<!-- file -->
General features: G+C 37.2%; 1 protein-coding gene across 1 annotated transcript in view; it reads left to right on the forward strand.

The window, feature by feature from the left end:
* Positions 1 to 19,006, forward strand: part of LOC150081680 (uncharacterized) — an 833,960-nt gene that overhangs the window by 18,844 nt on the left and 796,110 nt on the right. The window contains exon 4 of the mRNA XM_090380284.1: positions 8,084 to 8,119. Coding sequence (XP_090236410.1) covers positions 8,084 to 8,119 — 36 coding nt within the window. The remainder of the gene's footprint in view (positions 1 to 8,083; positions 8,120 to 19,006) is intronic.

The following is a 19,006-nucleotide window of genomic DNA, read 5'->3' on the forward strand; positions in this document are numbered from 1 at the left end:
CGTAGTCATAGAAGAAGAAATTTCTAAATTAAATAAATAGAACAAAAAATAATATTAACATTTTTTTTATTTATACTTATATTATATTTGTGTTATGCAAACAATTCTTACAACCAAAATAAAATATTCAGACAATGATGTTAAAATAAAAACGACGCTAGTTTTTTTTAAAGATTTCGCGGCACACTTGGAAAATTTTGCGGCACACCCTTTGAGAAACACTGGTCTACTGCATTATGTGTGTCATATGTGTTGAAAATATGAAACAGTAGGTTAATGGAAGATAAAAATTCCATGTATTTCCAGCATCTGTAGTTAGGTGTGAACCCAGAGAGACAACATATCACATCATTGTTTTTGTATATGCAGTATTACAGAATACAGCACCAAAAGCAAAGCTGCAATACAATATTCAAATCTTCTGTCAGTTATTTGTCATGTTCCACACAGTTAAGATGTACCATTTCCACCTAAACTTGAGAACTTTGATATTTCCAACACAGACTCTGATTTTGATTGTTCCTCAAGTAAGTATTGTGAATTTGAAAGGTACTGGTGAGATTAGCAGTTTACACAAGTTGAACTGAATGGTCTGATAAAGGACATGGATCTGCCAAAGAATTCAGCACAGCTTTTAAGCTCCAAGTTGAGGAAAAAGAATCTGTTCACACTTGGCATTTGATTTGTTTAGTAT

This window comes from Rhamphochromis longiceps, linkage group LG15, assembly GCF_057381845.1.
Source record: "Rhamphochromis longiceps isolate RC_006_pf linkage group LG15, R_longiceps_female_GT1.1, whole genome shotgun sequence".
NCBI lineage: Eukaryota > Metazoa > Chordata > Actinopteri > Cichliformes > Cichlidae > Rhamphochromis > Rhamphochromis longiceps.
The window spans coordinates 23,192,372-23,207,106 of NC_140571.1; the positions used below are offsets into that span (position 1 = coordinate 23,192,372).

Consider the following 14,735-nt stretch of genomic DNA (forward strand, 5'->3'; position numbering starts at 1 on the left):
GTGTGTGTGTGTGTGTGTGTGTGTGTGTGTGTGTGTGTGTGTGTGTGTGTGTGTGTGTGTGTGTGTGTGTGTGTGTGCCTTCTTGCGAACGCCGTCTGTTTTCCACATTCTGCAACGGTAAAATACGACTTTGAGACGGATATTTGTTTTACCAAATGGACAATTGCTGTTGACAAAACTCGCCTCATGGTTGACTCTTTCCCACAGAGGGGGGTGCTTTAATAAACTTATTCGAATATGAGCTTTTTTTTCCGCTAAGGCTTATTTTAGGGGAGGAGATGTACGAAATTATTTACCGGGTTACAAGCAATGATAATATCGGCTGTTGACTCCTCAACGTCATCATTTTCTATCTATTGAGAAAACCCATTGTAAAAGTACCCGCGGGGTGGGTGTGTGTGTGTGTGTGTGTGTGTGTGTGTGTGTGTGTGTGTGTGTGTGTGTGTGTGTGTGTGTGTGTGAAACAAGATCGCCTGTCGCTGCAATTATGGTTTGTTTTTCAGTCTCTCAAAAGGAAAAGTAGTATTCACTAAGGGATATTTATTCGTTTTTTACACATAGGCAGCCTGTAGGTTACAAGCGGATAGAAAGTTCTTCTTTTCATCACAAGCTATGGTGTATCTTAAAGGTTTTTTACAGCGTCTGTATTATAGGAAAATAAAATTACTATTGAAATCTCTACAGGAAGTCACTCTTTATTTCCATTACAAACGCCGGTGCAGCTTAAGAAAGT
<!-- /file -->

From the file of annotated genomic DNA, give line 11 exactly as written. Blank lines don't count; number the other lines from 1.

GTGTGTGTGTGTGTGTGTGTGTGTGTGTGTGTGTGTGTGTGTGTGTGTGTGTGTGTGTGTGTGTGTGTGTGTGTGTGCCTTCTTGCGAACGCCGTCTGTTTTCCACATTCTGCAACGGTAAAATACGACTTTGAGACGGATATTTGTTTTACCAAATGGACAATTGCTGTTGACAAAACTCGCCTCATGGTTGACTCTTTCCCACAGAGGGGGGTGCTTTAATAAACTTATTCGAATATGAGCTTTTTTTTCCGCTAAGGCTTATTTTAGGGGAGGAGATGTACGAAATTATTTACCGGGTTACAAGCAATGATAATATCGGCTGTTGACTCCTCAACGTCATCATTTTCTATCTATTGAGAAAACCCATTGTAAAAGTACCCGCGGGGTGGGTGTGTGTGTGTGTGTGTGTGTGTGTGTGTGTGTGTGTGTGTGTGTGTGTGTGTGTGTGTGTGTGTGTGAAACAAGATCGCCTGTCGCTGCAATTATGGTTTGTTTTTCAGTCTCTCAAAAGGAAAAGTAGTATTCACTAAGGGATATTTATTCGTTTTTTACACATAGGCAGCCTGTAGGTTACAAGCGGATAGAAAGTTCTTCTTTTCATCACAAGCTATGGTGTATCTTAAAGGTTTTTTACAGCGTCTGTATTATAGGAAAATAAAATTACTATTGAAATCTCTACAGGAAGTCACTCTTTATTTCCATTACAAACGCCGGTGCAGCTTAAGAAAGT